1. Ok so the dresses for the original princesses that the Disney characters were patterned after contain style elements that frankly won’t go over very well today.

    The bustle for one thing.

    I realise, as a guy, that women are willing to suffer a very great deal for following fashion. But is there any modern woman willing to wear 18lbs of dangerously spring-loaded undergarments designed to make her butt look really really huge? I mean really really really huge?

    2. I’d like the picture of any woman willing to wear Snow White’s dress. Those arm-things would make anyone look faintly ridiculous.

    3. If I were planning on getting married and my bride to be insisted on something atrocious like this then I’d insist on dressing like Bluto from Animal House.

    Toga! Toga! Toga! Toga!

  10. jen says:

    “Ok so the dresses for the original princesses that the Disney characters were patterned after contain style elements that frankly won’t go over very well today. The bustle for one thing.”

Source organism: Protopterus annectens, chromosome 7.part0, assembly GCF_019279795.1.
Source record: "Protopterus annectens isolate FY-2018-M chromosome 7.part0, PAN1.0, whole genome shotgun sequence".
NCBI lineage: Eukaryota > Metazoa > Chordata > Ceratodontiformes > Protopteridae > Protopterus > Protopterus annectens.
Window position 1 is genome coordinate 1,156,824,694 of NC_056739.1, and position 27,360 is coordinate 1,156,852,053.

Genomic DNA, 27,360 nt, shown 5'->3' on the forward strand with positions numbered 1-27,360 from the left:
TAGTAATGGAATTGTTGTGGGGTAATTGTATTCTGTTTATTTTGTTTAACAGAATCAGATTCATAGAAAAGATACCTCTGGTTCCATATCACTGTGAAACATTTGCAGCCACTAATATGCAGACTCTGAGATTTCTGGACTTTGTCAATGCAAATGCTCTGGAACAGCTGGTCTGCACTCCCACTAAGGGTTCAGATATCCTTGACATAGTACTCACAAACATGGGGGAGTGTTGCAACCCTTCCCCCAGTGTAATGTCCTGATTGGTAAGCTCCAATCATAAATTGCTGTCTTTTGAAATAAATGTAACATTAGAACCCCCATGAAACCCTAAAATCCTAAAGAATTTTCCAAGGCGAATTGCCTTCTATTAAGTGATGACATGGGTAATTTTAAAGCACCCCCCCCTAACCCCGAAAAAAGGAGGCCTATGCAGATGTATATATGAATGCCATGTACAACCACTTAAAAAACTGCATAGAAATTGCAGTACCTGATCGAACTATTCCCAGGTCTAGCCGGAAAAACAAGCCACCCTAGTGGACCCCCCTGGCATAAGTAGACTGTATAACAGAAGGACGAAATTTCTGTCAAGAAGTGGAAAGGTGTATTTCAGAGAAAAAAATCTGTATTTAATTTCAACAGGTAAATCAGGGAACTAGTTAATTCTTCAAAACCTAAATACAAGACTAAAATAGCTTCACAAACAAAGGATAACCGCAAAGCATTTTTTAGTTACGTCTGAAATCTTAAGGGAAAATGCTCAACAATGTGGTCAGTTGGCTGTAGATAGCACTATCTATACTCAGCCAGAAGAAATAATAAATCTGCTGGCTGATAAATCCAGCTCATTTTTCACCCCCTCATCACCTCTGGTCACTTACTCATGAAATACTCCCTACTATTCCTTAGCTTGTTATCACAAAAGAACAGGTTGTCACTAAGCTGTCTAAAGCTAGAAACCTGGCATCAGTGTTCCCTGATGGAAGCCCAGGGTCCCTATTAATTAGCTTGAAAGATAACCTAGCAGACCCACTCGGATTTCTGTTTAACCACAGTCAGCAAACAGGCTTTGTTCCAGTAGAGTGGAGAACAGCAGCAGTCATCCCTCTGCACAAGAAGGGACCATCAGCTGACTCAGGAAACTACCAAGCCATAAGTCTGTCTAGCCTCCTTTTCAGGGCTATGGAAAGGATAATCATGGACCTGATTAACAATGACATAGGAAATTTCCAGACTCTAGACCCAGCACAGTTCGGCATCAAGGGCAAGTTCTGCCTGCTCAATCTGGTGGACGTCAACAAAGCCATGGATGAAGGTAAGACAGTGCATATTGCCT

Normally, yes. For weddings? No. Bustles are big for wedding dresses, especially the underbustles.

    The bustle is pretty common in wedding dresses–how else do you get a train out of your damn way for the reception (barring a removable train)? There are a whole lot of wedding dresses out there already, non-Disney, that feature bustles as major design features.

  11. Boinkie says:

    My six year old granddaughter wore Belle’s gown for a costume party. She loves it.